Actively listening to music is one part of practising that many guitar players miss – in fact almost all musicians miss this point. This skill is necessary if you want to be a good musician, but is neglected by learners through to advanced players in most practice sessions.
The opposite to active listening is passive listening, where you can hear a radio, television, or stereo playing in the background. That is not listening, it is hearing. Hearing music is not active listening or even close.
Actually many people get active listening muddled up with ear training exercises, I am not talking about ear training. I’m talking about having a good stereo, putting on some good quality headphones, closing your eyes while sitting in a comfortable chair, and really listening to your favourite artists. Doing this not only speeds up the song learning process but can also make you aware of what those other artists are doing in relation to what interests you at the time, whether it is soloing, rhythm chops, songwriting, dynamics, form, etc.
I hear a lot of students complain about not being to master certain aspects of their guitar playing, but most of the time it comes back to not knowing what to listen for. Not knowing what to listen for stems back to not listening very much, or very deeply, in the first place.
You can’t learn to listen by visiting websites. YouTube users naturally tend to listen with their eyes, as the eyes are taking up most of the sensual space, not their ears. And you won’t learn to actively listen on any other digital domain either – really it can only be done via a good quality sound source (stereo), when sitting with eyes shut and ideally a good pair of headphones on.
Many guitar players get carried away with technical exercises, chord progressions, playing with backing tracks, etc., in their practice sessions, while listening is held to be a secondary or soft activity. If done it is more of an afterthought than a considered or prioritised activity. Active listening needs to be a high priority activity, but of course not at the expense of practising – you need to balance the two.
It’s surprising how many guitar players can’t hear a simple 12-bar blues progression, or a jazz 12-bar blues when they hear one, let alone hearing other complicated chord progressions, melodies, arrangements, orchestrations, and the like.
When you are actively listening to music it helps to write down some things that you can hear in the present time, like the form of the song, what the instrumentation is, what instrument plays the solo, and things like that. You will need to listen to a track more than once, perhaps many times.
Once your listening skills get a bit better, and you have learnt a lot more guitar skills and music theory from your teacher, then you will be able to listen on a much deeper level. Things to listen for at this level might include, what scale(s) the player is using for the solo, what is the key major or minor, how are the guitars complementing each other, or how is the guitar interacting with the piano? Again, it would be beneficial to write down what you are discovering.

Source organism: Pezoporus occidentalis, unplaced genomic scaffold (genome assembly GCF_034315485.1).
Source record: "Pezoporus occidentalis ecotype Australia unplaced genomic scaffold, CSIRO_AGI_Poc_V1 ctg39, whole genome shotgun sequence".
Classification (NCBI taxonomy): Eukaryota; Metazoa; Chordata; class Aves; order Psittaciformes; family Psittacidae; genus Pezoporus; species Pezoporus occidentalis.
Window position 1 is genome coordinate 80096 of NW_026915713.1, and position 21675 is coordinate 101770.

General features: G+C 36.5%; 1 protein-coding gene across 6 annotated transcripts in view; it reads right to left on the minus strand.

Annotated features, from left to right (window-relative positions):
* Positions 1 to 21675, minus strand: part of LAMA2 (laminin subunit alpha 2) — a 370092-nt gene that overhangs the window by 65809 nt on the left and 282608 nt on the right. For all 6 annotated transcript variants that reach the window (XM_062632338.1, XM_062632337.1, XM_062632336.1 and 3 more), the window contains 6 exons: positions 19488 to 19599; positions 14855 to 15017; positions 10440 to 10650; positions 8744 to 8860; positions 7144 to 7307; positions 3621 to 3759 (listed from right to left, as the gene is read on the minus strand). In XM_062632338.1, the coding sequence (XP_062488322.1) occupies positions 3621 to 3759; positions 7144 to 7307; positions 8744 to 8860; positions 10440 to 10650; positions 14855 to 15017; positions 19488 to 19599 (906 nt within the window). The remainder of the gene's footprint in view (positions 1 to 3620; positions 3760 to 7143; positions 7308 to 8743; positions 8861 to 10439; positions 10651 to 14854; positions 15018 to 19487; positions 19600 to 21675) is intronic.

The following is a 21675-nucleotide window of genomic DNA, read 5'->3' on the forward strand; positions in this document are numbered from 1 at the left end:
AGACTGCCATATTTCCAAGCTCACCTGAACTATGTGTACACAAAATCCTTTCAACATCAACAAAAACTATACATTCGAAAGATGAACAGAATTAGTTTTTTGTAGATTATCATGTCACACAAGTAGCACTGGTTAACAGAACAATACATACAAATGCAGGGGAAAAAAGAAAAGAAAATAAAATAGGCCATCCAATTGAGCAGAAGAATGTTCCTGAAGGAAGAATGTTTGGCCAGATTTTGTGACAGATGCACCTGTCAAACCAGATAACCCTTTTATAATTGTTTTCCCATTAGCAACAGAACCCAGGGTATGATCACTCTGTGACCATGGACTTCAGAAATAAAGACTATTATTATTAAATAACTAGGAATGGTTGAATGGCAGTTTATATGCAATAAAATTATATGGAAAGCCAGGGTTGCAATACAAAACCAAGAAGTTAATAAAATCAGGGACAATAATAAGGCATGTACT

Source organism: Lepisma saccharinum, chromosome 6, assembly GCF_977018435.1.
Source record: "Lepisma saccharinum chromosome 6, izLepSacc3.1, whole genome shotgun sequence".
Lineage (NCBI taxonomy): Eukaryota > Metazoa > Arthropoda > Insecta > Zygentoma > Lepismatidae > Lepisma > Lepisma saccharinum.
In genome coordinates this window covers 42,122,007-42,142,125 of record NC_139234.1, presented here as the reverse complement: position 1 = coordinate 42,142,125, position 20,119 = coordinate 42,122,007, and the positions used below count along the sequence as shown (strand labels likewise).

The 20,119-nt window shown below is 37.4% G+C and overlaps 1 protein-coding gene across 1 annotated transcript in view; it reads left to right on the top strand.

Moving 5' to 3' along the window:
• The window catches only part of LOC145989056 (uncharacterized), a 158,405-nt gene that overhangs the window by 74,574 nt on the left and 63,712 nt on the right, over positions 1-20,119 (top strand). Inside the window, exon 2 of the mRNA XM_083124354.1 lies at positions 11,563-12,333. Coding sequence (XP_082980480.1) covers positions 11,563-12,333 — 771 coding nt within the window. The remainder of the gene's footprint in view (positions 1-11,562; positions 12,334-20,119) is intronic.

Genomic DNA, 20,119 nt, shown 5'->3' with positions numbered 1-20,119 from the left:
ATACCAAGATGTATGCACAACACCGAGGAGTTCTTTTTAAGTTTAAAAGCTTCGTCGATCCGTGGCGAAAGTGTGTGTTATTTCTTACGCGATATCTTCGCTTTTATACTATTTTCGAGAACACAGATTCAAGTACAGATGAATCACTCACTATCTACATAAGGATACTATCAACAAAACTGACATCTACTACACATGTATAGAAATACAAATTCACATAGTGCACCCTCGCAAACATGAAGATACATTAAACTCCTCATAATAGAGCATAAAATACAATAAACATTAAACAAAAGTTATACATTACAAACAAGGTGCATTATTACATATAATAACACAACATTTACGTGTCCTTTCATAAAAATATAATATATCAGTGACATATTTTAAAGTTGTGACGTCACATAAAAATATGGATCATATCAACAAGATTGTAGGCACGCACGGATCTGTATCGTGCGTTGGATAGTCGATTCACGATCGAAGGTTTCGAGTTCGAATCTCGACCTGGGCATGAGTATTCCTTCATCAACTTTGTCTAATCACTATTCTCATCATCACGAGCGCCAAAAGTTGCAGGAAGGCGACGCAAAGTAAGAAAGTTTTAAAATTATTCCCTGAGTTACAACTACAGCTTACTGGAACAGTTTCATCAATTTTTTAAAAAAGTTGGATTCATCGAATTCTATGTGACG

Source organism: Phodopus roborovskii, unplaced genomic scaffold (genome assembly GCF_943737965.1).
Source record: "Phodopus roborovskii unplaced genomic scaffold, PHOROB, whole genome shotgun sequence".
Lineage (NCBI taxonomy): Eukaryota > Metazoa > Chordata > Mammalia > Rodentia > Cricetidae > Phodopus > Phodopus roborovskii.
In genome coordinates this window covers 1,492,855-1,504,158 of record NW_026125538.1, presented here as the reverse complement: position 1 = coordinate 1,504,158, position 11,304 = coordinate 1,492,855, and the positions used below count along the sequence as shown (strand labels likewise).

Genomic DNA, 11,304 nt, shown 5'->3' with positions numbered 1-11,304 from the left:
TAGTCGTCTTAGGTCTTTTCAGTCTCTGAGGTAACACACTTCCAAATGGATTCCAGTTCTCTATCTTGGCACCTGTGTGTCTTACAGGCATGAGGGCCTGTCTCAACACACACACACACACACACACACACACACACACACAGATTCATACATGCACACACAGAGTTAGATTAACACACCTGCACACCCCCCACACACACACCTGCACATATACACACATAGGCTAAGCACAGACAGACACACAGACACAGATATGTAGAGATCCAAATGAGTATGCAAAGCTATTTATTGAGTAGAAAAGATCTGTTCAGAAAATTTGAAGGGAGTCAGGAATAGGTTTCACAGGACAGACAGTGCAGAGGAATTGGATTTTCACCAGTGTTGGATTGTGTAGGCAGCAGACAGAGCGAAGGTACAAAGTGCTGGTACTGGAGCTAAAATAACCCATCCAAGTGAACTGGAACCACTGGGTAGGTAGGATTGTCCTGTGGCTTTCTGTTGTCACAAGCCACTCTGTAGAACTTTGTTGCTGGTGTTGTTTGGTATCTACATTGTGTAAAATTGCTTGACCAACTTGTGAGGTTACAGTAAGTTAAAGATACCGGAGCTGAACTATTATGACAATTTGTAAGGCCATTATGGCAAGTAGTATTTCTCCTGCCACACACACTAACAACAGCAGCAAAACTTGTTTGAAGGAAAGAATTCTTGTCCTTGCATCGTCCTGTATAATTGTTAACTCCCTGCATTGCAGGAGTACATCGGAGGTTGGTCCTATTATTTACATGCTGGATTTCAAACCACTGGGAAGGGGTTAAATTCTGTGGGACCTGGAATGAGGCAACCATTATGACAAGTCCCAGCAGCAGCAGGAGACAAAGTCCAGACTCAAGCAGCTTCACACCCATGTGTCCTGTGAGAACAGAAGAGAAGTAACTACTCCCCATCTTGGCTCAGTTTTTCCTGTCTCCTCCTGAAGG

When you get to even more advanced levels you could be listening to how the writer wrote the score, how the writer is creating emotion within the song, the different types of vibrato a singer or instrumentalist is using, how a solo compliments the vocal arrangement, or how a guitar solo builds in intensity and emotion.
Another thing I like about actively listening is learning the history of music through a genre you’re a fan of. For example, if you are into rock then a good place to begin is with your favourite artists then work back through time to their favourite artists, then their favourite artists, etc., until you get back to where rock music (or any other genre) all started with Elvis Presley, Bill Hayley, Robert Johnson, etc.
It’s wondrous to start hearing the lineage of how many players learn their craft. For example, Keith Richards of the Rolling Stones started playing Chuck Berry licks and rhythms, then many others from the 1970s copied Richards, then players from the ‘80s copied ones from the ‘70s, and so on – until you get to Joe Bonamassa, in whom you can clearly hear influences like Hendrix, Clapton, Page, Beck, etc.
It’s easy to see how much you can learn just by actively listening to your favourite artists. It’s also interesting to keeping the notes of your listening experiences and seeing how you much better you get at recognising certain things over time.
In conclusion, if you really want to be a great musician I suggest you get into putting time aside each day for some active listening to your favourite artists now – and watch your playing and knowledge base quickly improve.
Kevin Downing is a professional guitarist, teacher, and author. His contact details, along with many lessons and freebies, are on his website at www.guitar.co.nz